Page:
By Meng Qian, Zhou Fang, Fu Jieying, Zuo Jun and Ning Yajuan
As China’s CDE seeks industry feedback on its policies to improve the regulatory regime for clinical trials and drug approval, Tigermed and PharmaDJ have been inviting regulatory experts since 2019 to discuss the policies and raise awareness of issues that are often overlooked. These valuable insights are presented in a report every year.
In the 2021 report (in Chinese), experts discussed IND and NDA review and approval, communication with the CDE, on-site inspections, the marketing authorization holder system, fast track approvals, the development of oncology drugs for use in combination, policies to support orphan drug development, regulation of cell and gene therapy, as well as the use of real-world data in a total of 12 chapters.
To offer a glimpse of the report, the chapter discussing the development of combination therapies for cancer patients in China has been translated into English. It suggests how regulatory pathways can be streamlined to help test combination therapies more efficiently in China.
The development of antineoplastic combinations
With the development of antineoplastic combinations being the current and future area of focus, regulatory authorities in various countries have formulated a relatively complete system of guidelines to encourage orderly and rational research and development (R&D) in the industry.
The development of antineoplastic drugs has become one of the hotspots for new drug R&D worldwide. Chemical drugs and biological products made up 42.1% and 47.3% of antineoplastic drug clinical trials respectively, according to the 2020 Annual Report on the Current Status of Clinical Trials for New Drug Registration in China. That is much higher than the clinical development of drugs in other therapeutic areas.
Since the pathogenesis of tumors is complicated, the development of combination therapy is the inevitable R&D direction to improve efficacy, overcome drug resistance and prolong patient survival. Taking the clinical trials of PD-1 and PD-L1 monoclonal antibodies for example, the proportion of clinical trials of combination therapy increased by 34% per year on average from 2015 to 2019. Meanwhile, the proportion of monotherapy trials decreased by 30% per year on average.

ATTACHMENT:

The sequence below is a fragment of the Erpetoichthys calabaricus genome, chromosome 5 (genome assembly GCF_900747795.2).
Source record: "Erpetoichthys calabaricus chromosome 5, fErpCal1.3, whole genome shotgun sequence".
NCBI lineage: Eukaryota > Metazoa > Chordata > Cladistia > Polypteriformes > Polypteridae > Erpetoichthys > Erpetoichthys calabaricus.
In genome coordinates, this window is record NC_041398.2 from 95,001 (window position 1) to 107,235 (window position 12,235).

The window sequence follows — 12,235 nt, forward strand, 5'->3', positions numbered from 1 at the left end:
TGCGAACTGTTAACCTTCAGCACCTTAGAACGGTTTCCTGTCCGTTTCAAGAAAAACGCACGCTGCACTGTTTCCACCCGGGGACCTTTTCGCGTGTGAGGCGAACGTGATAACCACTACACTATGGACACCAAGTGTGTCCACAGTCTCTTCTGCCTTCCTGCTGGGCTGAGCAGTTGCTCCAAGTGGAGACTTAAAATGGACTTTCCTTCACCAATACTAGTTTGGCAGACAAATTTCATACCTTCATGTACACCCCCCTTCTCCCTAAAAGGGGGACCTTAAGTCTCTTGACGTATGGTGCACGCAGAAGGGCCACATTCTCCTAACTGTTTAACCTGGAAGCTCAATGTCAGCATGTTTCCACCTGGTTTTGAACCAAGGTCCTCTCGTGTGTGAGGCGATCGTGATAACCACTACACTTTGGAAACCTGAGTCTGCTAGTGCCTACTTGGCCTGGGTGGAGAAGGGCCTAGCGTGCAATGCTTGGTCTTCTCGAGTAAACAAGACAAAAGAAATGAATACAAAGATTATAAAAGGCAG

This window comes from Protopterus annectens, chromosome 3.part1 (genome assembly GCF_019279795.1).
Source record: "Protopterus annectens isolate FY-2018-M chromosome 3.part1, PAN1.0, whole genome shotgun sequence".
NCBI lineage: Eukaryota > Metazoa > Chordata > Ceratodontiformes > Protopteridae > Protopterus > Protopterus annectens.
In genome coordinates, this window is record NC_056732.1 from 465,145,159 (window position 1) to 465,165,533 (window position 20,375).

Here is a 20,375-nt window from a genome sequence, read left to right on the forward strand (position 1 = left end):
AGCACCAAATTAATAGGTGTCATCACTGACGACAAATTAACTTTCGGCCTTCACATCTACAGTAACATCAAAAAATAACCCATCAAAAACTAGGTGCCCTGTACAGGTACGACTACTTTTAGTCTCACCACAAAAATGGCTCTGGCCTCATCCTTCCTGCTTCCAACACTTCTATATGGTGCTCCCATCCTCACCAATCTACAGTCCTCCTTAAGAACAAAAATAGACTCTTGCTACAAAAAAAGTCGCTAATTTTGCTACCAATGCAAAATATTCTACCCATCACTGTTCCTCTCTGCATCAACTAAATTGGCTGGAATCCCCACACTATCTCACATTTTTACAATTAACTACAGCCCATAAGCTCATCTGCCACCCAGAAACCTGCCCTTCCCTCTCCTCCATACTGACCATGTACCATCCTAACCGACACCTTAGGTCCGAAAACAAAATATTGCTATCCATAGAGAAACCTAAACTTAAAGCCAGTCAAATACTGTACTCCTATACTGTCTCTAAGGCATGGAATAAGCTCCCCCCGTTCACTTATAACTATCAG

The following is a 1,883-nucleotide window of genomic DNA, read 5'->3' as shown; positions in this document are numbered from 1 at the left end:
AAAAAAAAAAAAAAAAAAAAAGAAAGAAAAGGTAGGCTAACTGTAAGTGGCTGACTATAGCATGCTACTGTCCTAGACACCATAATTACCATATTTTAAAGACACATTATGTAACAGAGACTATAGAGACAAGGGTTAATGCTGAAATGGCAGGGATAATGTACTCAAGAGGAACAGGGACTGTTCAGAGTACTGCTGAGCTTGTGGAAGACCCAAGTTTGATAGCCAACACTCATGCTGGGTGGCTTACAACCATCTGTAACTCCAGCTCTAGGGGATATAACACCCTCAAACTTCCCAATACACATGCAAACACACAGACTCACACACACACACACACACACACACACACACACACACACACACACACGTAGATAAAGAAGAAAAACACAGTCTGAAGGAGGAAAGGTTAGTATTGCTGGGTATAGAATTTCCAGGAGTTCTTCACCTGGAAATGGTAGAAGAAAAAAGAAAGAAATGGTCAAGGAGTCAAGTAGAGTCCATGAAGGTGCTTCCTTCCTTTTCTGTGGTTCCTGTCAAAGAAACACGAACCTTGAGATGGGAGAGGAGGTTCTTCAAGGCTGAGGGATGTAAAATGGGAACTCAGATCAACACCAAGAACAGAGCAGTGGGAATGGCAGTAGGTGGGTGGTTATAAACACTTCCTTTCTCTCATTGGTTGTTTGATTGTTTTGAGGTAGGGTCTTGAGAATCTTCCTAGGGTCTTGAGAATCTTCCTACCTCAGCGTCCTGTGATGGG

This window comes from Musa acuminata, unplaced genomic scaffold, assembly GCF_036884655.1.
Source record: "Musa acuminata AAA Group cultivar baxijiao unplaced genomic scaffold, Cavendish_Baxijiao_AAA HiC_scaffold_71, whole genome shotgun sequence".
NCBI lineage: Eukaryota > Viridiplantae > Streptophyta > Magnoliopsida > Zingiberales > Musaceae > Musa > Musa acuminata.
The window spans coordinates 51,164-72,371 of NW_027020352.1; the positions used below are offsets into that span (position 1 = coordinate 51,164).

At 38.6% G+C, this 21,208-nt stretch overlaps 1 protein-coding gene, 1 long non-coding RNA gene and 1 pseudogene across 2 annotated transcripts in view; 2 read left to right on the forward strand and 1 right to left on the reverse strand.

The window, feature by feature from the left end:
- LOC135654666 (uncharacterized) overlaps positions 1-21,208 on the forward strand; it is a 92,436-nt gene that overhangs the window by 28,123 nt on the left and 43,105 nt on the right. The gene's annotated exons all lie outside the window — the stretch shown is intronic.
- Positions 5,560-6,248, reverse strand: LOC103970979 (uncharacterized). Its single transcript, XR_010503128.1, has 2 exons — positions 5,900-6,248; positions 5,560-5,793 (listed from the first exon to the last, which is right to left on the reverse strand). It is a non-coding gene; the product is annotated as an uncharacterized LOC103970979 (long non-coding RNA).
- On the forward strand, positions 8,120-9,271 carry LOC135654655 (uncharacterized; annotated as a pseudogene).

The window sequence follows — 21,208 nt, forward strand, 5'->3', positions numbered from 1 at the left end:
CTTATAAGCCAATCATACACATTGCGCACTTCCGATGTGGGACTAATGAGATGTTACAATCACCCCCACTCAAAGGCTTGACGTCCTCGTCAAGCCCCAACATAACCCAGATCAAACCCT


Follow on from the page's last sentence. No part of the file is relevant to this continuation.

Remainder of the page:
While rational combination therapy can provide cancer patients with better treatment options, it also carries certain risks and challenges compared to monotherapy. Regulatory authorities have issued relevant guidelines to guide and regulate the rational conduct of such clinical trials as well as to encourage value-oriented clinical development.
I. Overview of domestic and overseas regulations and technical guidelines for combination therapy development
The Center for Drug Evaluation (CDE) released the Technical Guidelines for Clinical Trials of Combinations of Antineoplastic Drugs in December 2020 to encourage the development of innovative antineoplastic drugs as well as further regulate and guide the clinical trial designs of antineoplastic combinations. The guidelines elaborate on the rationale for the development of combination therapy, considerations of monotherapy clinical data, dose finding and factorial analysis of the efficacy of combination therapy, as well as the design of confirmatory clinical trials under different combination methods.
Thereafter, the CDE has also issued a series of technical guidelines to provide advice and guidance on the combination of antineoplastic drugs at different stages of development and under different circumstances, including the Guidance for Clinical Development of Clinical Value-Oriented Antineoplastic Drugs, Technical Guideline for Statistical Analysis of Clinical Trials of Antineoplastic Drugs (for Trial Implementation), Technical Guidelines for Expansion Cohort Studies of First In Human Trials of Antineoplastic Drugs and the Technical Guidelines for the Preparation of Safety Summary Data of Innovative Antineoplastic Drugs for Marketing Applications. These documents further guide the applicants to conduct patient-centered, stepwise progressive, clinically valuable combination therapy trials in terms of R&D rationale, non-clinical studies supporting IND applications, clinical trial designs of combination therapy and data supporting registration.
In addition, the CDE has also published relevant literature in different professional journals, such as Considerations for Application of Early Clinical Trials of Anti-Tumor Drugs for Use in Combination and Common Types of Pivotal Registration Clinical Trial Designs for Combination Therapy of Two New Anti-Tumor Drugs, which has given more specific and practical suggestions and guidance on the content and design ideas of the submission package provided for the development of combination therapy under different circumstances.